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Inside Kashmir’s animal farm—where two legs are too good

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Creating a sustainable way of living amid growing consumerism and adulteration, two siblings from Srinagar have come up with a food forest in Kashmir. 

At the summit of 2016 seething summer, he left home for the dense woods of Mahawara on the outskirts of district Budgam. He was long planning that ‘far from the maddening crowd’ move.

But that year, as protest put off everything, including his job, this “wannabe nomad” from Srinagar went to create his second home.

Six years later, that home is now a self-sustaining food forest.

Standing in the middle of that farm now, Muneeb Nazki, 33, looks like an urbane shepherd seeking to recreate the lost meaning of the natural way of living in the valley.

Even as naysayers dismissed his idea as a futile pursuit, the bearded man in long-boots and modern-wear chose to slog at the farm echoing with bird chirping and animal sounds.

The resilience, it seems, has paid off.

Living with his livestock and eating from his self-grown crops, Muneeb along with his sibling has found his comfort almost 50kms away from his city home today.

 

On an early brisk winter morning with the warm sunrays cheering up the lives in the farm, Benji (the bakarwali pup) and Sami (the barn cat) are at the door to greet their master. The birdsong is settling in quite perfectly. The chilly weather is the last thing sending chills down one’s spine.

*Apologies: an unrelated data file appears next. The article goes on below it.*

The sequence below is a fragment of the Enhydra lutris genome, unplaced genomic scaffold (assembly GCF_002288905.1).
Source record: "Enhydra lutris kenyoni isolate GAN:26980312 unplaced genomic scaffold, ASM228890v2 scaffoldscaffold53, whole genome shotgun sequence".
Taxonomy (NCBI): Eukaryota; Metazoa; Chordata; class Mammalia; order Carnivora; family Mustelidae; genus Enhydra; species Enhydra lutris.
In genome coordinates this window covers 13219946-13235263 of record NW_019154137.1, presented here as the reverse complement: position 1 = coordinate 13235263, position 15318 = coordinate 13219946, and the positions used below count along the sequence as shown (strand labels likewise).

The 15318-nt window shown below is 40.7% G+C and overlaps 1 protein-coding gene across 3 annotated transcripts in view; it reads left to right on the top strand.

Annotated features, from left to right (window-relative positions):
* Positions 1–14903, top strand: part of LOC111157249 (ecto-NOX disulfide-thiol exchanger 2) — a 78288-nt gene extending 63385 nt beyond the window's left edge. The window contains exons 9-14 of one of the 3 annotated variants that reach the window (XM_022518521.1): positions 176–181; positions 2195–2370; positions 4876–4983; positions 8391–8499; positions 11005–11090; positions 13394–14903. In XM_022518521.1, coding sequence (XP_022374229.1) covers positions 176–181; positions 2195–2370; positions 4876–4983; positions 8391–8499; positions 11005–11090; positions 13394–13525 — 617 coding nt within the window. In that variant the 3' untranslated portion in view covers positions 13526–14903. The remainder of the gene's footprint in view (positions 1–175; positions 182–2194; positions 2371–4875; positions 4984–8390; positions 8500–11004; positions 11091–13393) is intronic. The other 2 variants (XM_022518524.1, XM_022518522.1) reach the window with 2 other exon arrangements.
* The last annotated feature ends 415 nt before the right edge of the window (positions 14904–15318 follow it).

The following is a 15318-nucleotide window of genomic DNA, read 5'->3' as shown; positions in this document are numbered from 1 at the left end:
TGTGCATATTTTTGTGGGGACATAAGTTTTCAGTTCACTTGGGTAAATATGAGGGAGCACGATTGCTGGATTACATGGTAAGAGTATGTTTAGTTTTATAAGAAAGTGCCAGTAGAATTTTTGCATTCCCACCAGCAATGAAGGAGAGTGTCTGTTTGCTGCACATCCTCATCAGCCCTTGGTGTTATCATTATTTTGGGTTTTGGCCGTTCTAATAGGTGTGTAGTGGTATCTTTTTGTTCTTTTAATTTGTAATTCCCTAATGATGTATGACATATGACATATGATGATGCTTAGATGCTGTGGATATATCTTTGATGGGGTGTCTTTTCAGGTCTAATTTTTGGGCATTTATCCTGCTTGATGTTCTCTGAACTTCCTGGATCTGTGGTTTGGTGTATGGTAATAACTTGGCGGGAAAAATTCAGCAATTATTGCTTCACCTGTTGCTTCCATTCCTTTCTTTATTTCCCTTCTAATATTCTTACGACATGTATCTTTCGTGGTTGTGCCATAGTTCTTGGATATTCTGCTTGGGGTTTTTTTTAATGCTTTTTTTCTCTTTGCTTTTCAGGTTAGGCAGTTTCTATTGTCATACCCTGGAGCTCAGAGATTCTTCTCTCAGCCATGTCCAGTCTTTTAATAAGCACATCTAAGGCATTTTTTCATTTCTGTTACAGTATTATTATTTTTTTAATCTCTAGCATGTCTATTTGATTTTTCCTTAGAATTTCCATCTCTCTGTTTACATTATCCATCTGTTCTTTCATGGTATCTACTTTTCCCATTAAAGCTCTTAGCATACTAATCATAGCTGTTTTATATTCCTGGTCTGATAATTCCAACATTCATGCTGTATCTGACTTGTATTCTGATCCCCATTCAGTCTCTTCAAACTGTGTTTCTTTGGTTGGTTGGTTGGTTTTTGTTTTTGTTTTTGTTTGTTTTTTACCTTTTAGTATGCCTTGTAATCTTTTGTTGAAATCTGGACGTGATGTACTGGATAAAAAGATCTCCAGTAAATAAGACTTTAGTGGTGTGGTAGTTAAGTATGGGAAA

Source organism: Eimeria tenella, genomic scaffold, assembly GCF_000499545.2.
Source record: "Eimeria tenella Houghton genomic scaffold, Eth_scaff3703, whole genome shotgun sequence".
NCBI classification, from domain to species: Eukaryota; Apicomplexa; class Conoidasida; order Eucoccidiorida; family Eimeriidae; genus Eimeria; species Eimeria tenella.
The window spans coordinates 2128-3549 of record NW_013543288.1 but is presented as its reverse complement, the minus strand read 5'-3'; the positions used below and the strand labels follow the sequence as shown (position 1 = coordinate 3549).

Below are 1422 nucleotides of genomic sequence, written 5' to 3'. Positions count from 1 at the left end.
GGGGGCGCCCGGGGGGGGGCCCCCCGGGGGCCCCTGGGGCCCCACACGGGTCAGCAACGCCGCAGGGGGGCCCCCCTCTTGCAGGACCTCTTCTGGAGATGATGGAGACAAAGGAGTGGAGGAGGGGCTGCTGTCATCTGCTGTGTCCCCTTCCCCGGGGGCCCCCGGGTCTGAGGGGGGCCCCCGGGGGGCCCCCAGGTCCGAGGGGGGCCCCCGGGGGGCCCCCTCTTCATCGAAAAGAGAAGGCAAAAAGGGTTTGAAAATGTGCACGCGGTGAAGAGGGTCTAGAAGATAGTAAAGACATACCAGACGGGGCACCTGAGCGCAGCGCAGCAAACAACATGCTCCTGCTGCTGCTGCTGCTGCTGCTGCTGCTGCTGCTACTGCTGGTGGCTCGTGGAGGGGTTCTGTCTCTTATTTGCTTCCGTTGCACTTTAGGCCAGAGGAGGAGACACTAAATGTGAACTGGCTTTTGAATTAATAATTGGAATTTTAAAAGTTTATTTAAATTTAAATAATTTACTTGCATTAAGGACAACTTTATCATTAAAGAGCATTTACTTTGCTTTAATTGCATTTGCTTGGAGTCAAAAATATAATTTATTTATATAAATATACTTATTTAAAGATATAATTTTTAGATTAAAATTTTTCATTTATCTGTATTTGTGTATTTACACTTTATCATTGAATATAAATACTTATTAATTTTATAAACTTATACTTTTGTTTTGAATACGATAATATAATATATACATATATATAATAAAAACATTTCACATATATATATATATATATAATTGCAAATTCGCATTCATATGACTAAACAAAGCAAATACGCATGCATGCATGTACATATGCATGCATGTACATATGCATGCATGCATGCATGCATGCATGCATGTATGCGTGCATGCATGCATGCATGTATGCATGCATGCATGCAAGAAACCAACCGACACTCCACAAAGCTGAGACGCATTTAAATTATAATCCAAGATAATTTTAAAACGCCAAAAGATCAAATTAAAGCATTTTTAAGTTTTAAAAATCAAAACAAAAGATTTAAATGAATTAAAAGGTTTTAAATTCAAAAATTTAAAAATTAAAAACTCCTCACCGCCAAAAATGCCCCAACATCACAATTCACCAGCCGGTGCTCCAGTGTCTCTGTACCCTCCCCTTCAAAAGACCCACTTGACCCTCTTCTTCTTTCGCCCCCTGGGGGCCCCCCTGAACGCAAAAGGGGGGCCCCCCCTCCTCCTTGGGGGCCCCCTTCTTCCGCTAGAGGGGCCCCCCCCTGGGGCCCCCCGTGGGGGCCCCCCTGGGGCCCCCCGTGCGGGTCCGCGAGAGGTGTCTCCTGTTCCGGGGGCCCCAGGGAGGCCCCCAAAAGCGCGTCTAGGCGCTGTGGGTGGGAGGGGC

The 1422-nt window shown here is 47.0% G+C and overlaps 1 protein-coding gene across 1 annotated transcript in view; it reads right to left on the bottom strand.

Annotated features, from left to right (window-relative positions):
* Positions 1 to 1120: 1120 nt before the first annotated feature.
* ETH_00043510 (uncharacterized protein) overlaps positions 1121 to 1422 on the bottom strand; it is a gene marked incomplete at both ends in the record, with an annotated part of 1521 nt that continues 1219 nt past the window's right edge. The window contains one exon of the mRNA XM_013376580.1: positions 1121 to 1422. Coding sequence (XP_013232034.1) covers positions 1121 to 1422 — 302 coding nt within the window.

A cheerful Muneeb wakes up at 7.30 am sharp, and goes straight to check on his animal friends and feed them.

After feeding the flock of around 200 flightless birds of different kinds, he lets them range about unrestricted aka free ranging.

He then goes on to guide his domestic waterfowls to a small pond set up by his older brother, Saim.

 

When done with feeding and catering to the birds, Muneeb goes on to feed his flock of sheep including one Changpa—Ladakhi goat.

About an hour later, the dedicated homesteader has his first meal of the day in the company of Sami and Benji. The remaining part of Muneeb’s day is spent with his flock of sheep and working in his organic farm.

Regardless of the weather, the passionate nature-lover never gets tired of tending to his flora and fauna.

 

But what once was a pathless brickyard, now lays as a heartwarming sight of birds, poultry, a variety of species and a compact food forest.